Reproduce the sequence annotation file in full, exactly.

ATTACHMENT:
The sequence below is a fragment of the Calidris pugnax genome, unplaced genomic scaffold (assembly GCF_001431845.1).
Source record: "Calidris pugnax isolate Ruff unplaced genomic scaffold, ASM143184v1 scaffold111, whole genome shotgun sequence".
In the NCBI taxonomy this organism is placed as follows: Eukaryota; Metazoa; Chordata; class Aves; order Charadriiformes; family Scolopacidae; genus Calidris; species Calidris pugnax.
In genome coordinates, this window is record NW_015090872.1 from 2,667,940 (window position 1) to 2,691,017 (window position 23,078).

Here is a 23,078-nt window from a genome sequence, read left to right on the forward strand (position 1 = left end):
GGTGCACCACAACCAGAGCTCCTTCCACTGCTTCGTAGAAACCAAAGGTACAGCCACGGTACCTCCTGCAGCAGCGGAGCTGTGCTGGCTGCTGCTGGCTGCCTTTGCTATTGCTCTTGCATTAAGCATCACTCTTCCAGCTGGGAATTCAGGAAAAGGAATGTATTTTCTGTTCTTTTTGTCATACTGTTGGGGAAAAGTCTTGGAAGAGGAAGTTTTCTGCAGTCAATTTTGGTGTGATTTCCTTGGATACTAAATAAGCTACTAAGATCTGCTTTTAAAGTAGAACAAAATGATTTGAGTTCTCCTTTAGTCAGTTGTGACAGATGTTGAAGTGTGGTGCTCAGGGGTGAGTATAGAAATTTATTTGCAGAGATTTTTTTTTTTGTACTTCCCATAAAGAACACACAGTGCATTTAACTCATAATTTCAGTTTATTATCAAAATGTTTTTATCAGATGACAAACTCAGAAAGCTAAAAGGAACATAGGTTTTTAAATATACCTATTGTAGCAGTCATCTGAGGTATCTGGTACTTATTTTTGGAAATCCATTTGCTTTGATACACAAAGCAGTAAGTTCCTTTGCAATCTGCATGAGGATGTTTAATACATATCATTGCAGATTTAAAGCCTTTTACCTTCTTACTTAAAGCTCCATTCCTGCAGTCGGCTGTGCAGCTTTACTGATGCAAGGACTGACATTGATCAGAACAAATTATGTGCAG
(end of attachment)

The sequence below is a fragment of the Calidris pugnax genome, unplaced genomic scaffold (assembly GCF_001431845.1).
Source record: "Calidris pugnax isolate Ruff unplaced genomic scaffold, ASM143184v1 scaffold111, whole genome shotgun sequence".
In the NCBI taxonomy this organism is placed as follows: Eukaryota; Metazoa; Chordata; class Aves; order Charadriiformes; family Scolopacidae; genus Calidris; species Calidris pugnax.
In genome coordinates, this window is record NW_015090872.1 from 2,667,940 (window position 1) to 2,691,017 (window position 23,078).

Here is a 23,078-nt window from a genome sequence, read left to right on the forward strand (position 1 = left end):
GGTGCACCACAACCAGAGCTCCTTCCACTGCTTCGTAGAAACCAAAGGTACAGCCACGGTACCTCCTGCAGCAGCGGAGCTGTGCTGGCTGCTGCTGGCTGCCTTTGCTATTGCTCTTGCATTAAGCATCACTCTTCCAGCTGGGAATTCAGGAAAAGGAATGTATTTTCTGTTCTTTTTGTCATACTGTTGGGGAAAAGTCTTGGAAGAGGAAGTTTTCTGCAGTCAATTTTGGTGTGATTTCCTTGGATACTAAATAAGCTACTAAGATCTGCTTTTAAAGTAGAACAAAATGATTTGAGTTCTCCTTTAGTCAGTTGTGACAGATGTTGAAGTGTGGTGCTCAGGGGTGAGTATAGAAATTTATTTGCAGAGATTTTTTTTTTTGTACTTCCCATAAAGAACACACAGTGCATTTAACTCATAATTTCAGTTTATTATCAAAATGTTTTTATCAGATGACAAACTCAGAAAGCTAAAAGGAACATAGGTTTTTAAATATACCTATTGTAGCAGTCATCTGAGGTATCTGGTACTTATTTTTGGAAATCCATTTGCTTTGATACACAAAGCAGTAAGTTCCTTTGCAATCTGCATGAGGATGTTTAATACATATCATTGCAGATTTAAAGCCTTTTACCTTCTTACTTAAAGCTCCATTCCTGCAGTCGGCTGTGCAGCTTTACTGATGCAAGGACTGACATTGATCAGAACAAATTATGTGCAG